In her third book, Doyle (Love Warrior, 2016, etc.) begins with a life-changing event. “Four years ago,” she writes, “married to the father of my three children, I fell in love with a woman.” That woman, Abby Wambach, would become her wife. Emblematically arranged into three sections—“Caged,” “Keys,” “Freedom”—the narrative offers, among other elements, vignettes about the soulful author’s girlhood, when she was bulimic and felt like a zoo animal, a “caged girl made for wide-open skies.” She followed the path that seemed right and appropriate based on her Catholic upbringing and adolescent conditioning. After a downward spiral into “drinking, drugging, and purging,” Doyle found sobriety and the authentic self she’d been suppressing. Still, there was trouble: Straining an already troubled marriage was her husband’s infidelity, which eventually led to life-altering choices and the discovery of a love she’d never experienced before. Throughout the book, Doyle remains open and candid, whether she’s admitting to rigging a high school homecoming court election or denouncing the doting perfectionism of “cream cheese parenting,” which is about “giving your children the best of everything.” The author’s fears and concerns are often mirrored by real-world issues: gender roles and bias, white privilege, racism, and religion-fueled homophobia and hypocrisy. Some stories merely skim the surface of larger issues, but Doyle revisits them in later sections and digs deeper, using friends and familial references to personify their impact on her life, both past and present. Shorter pieces, some only a page in length, manage to effectively translate an emotional gut punch, as when Doyle’s therapist called her blooming extramarital lesbian love a “dangerous distraction.” Ultimately, the narrative is an in-depth look at a courageous woman eager to share the wealth of her experiences by embracing vulnerability and reclaiming her inner strength and resiliency.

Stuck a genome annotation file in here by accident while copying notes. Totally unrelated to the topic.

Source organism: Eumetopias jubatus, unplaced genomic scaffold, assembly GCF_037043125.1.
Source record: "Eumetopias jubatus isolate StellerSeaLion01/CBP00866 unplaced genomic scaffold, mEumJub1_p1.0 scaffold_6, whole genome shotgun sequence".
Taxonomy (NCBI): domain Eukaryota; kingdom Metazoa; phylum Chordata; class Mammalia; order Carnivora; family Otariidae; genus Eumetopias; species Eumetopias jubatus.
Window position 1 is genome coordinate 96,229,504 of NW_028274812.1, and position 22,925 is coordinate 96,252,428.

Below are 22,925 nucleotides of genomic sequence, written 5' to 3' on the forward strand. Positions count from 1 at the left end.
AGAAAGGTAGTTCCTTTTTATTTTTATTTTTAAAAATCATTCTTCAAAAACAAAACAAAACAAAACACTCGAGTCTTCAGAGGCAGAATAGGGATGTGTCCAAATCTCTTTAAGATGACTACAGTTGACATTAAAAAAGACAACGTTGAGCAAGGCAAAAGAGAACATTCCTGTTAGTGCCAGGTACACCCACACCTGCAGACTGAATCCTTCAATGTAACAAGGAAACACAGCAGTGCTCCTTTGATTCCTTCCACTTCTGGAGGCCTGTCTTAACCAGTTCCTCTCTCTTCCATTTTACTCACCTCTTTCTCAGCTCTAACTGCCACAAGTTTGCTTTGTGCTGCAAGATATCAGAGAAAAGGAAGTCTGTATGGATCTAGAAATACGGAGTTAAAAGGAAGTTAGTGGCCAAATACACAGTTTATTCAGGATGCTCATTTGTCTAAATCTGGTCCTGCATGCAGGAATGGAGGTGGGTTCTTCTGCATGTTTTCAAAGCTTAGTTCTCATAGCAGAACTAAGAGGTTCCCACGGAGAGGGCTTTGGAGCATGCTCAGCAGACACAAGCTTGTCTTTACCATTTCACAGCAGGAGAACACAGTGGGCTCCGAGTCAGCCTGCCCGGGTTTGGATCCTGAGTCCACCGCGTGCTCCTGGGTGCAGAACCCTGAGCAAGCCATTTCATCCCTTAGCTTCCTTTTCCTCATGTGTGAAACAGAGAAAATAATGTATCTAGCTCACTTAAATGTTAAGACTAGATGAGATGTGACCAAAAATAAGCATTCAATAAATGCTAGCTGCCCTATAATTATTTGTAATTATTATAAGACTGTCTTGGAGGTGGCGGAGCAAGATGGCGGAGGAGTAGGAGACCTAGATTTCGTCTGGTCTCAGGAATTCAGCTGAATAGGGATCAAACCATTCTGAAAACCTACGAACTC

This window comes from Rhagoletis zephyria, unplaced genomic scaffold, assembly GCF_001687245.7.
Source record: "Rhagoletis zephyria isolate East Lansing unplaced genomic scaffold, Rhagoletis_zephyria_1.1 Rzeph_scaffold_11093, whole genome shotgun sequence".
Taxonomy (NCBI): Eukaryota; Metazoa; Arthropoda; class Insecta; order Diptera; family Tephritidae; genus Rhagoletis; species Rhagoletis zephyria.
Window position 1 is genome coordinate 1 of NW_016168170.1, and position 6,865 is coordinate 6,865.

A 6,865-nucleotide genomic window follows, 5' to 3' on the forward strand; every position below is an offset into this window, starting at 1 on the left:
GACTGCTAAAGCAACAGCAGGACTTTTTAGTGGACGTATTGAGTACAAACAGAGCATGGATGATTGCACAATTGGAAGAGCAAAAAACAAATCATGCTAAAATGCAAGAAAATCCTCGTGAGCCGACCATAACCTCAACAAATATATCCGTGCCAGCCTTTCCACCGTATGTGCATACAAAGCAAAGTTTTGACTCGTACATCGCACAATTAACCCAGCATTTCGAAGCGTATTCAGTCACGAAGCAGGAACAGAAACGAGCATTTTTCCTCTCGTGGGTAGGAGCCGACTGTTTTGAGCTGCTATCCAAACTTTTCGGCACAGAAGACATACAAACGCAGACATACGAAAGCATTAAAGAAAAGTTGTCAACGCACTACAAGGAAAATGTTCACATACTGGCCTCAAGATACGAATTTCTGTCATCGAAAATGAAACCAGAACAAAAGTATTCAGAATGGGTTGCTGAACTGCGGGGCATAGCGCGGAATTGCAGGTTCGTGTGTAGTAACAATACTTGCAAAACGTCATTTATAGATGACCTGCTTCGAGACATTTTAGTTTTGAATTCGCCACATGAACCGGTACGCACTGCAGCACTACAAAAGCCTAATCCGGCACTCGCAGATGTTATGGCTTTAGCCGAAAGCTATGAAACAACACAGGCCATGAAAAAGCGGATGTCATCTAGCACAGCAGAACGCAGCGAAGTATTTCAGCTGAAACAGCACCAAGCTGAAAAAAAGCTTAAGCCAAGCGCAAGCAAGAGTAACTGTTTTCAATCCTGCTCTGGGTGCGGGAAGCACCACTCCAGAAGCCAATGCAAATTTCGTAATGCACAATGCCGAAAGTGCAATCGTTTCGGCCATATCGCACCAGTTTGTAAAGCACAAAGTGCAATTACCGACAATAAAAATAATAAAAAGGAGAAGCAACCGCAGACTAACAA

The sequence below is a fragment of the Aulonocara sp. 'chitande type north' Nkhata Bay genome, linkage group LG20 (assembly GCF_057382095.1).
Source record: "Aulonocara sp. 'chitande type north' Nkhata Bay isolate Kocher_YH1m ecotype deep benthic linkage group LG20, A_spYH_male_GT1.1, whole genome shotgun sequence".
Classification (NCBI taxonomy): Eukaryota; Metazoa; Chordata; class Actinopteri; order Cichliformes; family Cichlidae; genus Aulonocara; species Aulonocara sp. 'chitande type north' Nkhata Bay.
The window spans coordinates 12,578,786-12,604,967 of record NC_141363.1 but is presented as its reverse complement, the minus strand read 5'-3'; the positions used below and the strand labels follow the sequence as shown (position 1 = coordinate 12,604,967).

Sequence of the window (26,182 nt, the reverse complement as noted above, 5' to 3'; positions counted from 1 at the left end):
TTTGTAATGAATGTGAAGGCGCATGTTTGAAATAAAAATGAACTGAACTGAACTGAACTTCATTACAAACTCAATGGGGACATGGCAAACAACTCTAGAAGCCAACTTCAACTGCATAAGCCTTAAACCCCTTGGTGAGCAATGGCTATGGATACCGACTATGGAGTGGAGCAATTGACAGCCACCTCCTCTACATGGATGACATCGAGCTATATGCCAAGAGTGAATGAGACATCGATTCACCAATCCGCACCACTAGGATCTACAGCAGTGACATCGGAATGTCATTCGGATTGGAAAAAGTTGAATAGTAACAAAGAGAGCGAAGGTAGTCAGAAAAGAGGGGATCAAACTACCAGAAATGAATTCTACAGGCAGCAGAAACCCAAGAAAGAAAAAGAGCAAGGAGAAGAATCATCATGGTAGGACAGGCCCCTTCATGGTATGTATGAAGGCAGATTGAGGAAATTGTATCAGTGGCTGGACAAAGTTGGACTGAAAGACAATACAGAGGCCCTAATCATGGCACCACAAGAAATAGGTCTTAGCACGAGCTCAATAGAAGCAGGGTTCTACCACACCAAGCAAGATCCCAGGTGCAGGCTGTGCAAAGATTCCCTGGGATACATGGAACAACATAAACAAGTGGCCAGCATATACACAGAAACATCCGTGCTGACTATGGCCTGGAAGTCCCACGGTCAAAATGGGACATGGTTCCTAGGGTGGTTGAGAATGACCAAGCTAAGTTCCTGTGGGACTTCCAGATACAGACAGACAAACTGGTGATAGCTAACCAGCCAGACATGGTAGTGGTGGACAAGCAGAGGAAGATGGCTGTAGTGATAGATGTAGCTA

Doyle offers another lucid, inspiring chronicle of female empowerment and the rewards of self-awareness and renewal.

Pub Date: March 10, 2020

ISBN: 978-1-9848-0125-8

Page Count: 352

Publisher: Dial Books

Review Posted Online: Dec. 22, 2019

Kirkus Reviews Issue: Jan. 15, 2020

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The Stoics did much better with the much shorter Enchiridion.

THE LAWS OF HUMAN NATURE

A follow-on to the author’s garbled but popular 48 Laws of Power, promising that readers will learn how to win friends and influence people, to say nothing of outfoxing all those “toxic types” out in the world.

Greene (Mastery, 2012, etc.) begins with a big sell, averring that his book “is designed to immerse you in all aspects of human behavior and illuminate its root causes.” To gauge by this fat compendium, human behavior is mostly rotten, a presumption that fits with the author’s neo-Machiavellian program of self-validation and eventual strategic supremacy. The author works to formula: First, state a “law,” such as “confront your dark side” or “know your limits,” the latter of which seems pale compared to the Delphic oracle’s “nothing in excess.” Next, elaborate on that law with what might seem to be as plain as day: “Losing contact with reality, we make irrational decisions. That is why our success often does not last.” One imagines there might be other reasons for the evanescence of glory, but there you go. Finally, spin out a long tutelary yarn, seemingly the longer the better, to shore up the truism—in this case, the cometary rise and fall of one-time Disney CEO Michael Eisner, with the warning, “his fate could easily be yours, albeit most likely on a smaller scale,” which ranks right up there with the fortuneteller’s “I sense that someone you know has died" in orders of probability. It’s enough to inspire a new law: Beware of those who spend too much time telling you what you already know, even when it’s dressed up in fresh-sounding terms. “Continually mix the visceral with the analytic” is the language of a consultant’s report, more important-sounding than “go with your gut but use your head, too.”

The Stoics did much better with the much shorter Enchiridion.

Pub Date: Oct. 23, 2018

ISBN: 978-0-525-42814-5

Page Count: 580

Publisher: Viking

Review Posted Online: July 31, 2018

Kirkus Reviews Issue: Aug. 15, 2018